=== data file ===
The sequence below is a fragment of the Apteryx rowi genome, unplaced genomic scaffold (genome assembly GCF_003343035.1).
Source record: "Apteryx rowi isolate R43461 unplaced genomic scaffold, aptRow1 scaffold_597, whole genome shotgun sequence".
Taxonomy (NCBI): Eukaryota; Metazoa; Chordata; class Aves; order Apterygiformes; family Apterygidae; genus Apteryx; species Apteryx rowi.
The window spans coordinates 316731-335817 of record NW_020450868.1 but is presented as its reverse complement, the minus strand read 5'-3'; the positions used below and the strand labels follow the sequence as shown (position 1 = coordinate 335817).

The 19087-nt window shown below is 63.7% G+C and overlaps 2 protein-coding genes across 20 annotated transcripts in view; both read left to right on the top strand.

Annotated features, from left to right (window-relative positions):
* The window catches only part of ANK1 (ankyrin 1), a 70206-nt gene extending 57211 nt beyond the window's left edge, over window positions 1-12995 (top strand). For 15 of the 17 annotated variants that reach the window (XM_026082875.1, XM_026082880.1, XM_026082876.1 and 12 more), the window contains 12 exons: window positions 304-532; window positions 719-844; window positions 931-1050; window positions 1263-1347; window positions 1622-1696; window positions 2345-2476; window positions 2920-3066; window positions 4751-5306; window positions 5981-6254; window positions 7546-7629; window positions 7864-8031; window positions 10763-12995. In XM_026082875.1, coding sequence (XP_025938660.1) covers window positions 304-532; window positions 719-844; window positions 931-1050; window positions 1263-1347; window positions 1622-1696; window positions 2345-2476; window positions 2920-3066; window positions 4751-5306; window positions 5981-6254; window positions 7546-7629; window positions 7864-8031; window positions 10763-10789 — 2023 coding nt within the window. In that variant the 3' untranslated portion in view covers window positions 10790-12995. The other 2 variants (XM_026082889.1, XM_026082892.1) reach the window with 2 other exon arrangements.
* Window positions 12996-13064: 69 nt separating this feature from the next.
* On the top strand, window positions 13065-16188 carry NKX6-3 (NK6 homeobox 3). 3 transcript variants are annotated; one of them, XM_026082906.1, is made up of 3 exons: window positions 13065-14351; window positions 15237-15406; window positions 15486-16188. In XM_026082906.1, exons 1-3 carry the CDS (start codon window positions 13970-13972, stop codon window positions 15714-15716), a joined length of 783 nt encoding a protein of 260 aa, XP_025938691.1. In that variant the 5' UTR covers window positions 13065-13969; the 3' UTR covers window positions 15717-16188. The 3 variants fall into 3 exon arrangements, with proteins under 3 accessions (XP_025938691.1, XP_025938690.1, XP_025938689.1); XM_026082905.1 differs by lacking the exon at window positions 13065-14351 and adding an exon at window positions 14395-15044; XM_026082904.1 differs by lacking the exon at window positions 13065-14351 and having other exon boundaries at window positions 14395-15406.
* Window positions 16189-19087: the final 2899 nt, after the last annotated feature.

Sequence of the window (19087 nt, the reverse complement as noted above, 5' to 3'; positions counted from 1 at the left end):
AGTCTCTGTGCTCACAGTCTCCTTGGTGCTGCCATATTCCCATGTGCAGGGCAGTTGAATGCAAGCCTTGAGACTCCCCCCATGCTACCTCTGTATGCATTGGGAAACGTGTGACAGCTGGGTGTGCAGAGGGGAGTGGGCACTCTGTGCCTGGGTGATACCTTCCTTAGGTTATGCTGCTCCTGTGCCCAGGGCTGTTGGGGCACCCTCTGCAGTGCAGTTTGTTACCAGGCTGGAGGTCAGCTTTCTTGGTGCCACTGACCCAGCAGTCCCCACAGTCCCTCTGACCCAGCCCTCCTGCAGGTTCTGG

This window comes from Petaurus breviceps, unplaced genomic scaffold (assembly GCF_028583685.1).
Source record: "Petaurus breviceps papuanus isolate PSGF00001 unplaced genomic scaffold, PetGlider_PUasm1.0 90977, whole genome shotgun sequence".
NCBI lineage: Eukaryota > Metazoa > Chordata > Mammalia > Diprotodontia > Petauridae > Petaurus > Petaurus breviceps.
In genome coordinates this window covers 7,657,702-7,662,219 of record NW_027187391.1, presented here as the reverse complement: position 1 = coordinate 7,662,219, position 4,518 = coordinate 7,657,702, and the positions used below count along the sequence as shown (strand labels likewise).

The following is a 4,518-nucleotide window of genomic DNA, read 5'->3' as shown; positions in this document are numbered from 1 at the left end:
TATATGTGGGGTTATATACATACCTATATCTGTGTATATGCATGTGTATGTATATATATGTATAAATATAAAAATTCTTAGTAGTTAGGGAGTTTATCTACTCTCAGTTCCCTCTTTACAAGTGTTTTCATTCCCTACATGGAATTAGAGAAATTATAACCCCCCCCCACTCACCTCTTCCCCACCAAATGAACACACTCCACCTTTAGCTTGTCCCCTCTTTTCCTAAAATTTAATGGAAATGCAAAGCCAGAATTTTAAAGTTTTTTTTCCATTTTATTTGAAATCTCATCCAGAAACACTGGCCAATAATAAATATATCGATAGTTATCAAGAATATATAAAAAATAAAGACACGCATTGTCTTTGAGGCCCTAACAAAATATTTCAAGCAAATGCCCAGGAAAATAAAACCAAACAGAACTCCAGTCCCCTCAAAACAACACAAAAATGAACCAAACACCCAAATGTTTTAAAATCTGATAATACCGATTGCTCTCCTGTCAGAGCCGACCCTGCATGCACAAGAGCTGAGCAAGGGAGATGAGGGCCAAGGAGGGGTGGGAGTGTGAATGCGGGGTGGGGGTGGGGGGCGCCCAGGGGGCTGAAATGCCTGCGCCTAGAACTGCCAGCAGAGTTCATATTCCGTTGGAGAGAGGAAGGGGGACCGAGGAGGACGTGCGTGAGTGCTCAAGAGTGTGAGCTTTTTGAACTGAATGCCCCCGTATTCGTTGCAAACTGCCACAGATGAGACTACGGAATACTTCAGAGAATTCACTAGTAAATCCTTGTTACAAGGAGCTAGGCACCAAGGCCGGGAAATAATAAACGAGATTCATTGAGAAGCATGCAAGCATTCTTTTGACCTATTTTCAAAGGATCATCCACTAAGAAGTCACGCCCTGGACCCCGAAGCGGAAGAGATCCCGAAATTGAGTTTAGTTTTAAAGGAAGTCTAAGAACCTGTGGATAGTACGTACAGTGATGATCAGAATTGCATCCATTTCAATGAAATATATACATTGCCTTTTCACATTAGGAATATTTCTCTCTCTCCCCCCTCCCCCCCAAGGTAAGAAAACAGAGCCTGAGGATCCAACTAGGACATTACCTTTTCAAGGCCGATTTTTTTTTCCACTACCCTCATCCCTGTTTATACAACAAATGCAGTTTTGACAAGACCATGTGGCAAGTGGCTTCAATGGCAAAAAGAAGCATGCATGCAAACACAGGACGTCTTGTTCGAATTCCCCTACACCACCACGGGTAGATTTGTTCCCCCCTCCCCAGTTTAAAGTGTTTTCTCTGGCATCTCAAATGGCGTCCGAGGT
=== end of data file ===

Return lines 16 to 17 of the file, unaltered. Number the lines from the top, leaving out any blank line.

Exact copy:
In genome coordinates this window covers 7,657,702-7,662,219 of record NW_027187391.1, presented here as the reverse complement: position 1 = coordinate 7,662,219, position 4,518 = coordinate 7,657,702, and the positions used below count along the sequence as shown (strand labels likewise).

The following is a 4,518-nucleotide window of genomic DNA, read 5'->3' as shown; positions in this document are numbered from 1 at the left end: